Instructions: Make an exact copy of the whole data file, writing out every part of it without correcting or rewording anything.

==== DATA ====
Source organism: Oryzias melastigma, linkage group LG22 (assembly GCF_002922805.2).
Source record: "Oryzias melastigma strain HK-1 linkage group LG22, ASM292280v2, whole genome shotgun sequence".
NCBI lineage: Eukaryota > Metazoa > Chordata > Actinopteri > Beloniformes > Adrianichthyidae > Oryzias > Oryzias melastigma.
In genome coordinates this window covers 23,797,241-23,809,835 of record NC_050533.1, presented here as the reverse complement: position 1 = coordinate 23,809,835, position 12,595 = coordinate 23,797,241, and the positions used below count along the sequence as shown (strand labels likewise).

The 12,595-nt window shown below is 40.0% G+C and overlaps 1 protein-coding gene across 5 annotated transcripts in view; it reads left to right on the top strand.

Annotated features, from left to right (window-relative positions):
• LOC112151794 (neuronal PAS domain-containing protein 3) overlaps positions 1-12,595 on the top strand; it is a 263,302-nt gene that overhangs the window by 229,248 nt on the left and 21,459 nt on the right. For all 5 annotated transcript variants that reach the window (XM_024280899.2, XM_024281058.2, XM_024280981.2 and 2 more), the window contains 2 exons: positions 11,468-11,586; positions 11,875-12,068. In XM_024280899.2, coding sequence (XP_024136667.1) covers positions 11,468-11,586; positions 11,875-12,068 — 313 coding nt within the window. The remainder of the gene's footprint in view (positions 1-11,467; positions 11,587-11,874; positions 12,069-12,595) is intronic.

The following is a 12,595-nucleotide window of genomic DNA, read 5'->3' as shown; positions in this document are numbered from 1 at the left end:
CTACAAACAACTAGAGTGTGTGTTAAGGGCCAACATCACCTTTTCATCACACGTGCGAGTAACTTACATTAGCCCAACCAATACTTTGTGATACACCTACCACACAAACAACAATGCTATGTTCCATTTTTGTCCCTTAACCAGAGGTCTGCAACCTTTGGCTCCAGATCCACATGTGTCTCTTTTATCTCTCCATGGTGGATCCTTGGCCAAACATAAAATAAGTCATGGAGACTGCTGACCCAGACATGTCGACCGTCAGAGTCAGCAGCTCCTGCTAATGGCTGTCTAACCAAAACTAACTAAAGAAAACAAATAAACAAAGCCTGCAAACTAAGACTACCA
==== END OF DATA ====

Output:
Source organism: Oryzias melastigma, linkage group LG22 (assembly GCF_002922805.2).
Source record: "Oryzias melastigma strain HK-1 linkage group LG22, ASM292280v2, whole genome shotgun sequence".
NCBI lineage: Eukaryota > Metazoa > Chordata > Actinopteri > Beloniformes > Adrianichthyidae > Oryzias > Oryzias melastigma.
In genome coordinates this window covers 23,797,241-23,809,835 of record NC_050533.1, presented here as the reverse complement: position 1 = coordinate 23,809,835, position 12,595 = coordinate 23,797,241, and the positions used below count along the sequence as shown (strand labels likewise).

The 12,595-nt window shown below is 40.0% G+C and overlaps 1 protein-coding gene across 5 annotated transcripts in view; it reads left to right on the top strand.

Annotated features, from left to right (window-relative positions):
• LOC112151794 (neuronal PAS domain-containing protein 3) overlaps positions 1-12,595 on the top strand; it is a 263,302-nt gene that overhangs the window by 229,248 nt on the left and 21,459 nt on the right. For all 5 annotated transcript variants that reach the window (XM_024280899.2, XM_024281058.2, XM_024280981.2 and 2 more), the window contains 2 exons: positions 11,468-11,586; positions 11,875-12,068. In XM_024280899.2, coding sequence (XP_024136667.1) covers positions 11,468-11,586; positions 11,875-12,068 — 313 coding nt within the window. The remainder of the gene's footprint in view (positions 1-11,467; positions 11,587-11,874; positions 12,069-12,595) is intronic.

The following is a 12,595-nucleotide window of genomic DNA, read 5'->3' as shown; positions in this document are numbered from 1 at the left end:
CTACAAACAACTAGAGTGTGTGTTAAGGGCCAACATCACCTTTTCATCACACGTGCGAGTAACTTACATTAGCCCAACCAATACTTTGTGATACACCTACCACACAAACAACAATGCTATGTTCCATTTTTGTCCCTTAACCAGAGGTCTGCAACCTTTGGCTCCAGATCCACATGTGTCTCTTTTATCTCTCCATGGTGGATCCTTGGCCAAACATAAAATAAGTCATGGAGACTGCTGACCCAGACATGTCGACCGTCAGAGTCAGCAGCTCCTGCTAATGGCTGTCTAACCAAAACTAACTAAAGAAAACAAATAAACAAAGCCTGCAAACTAAGACTACCA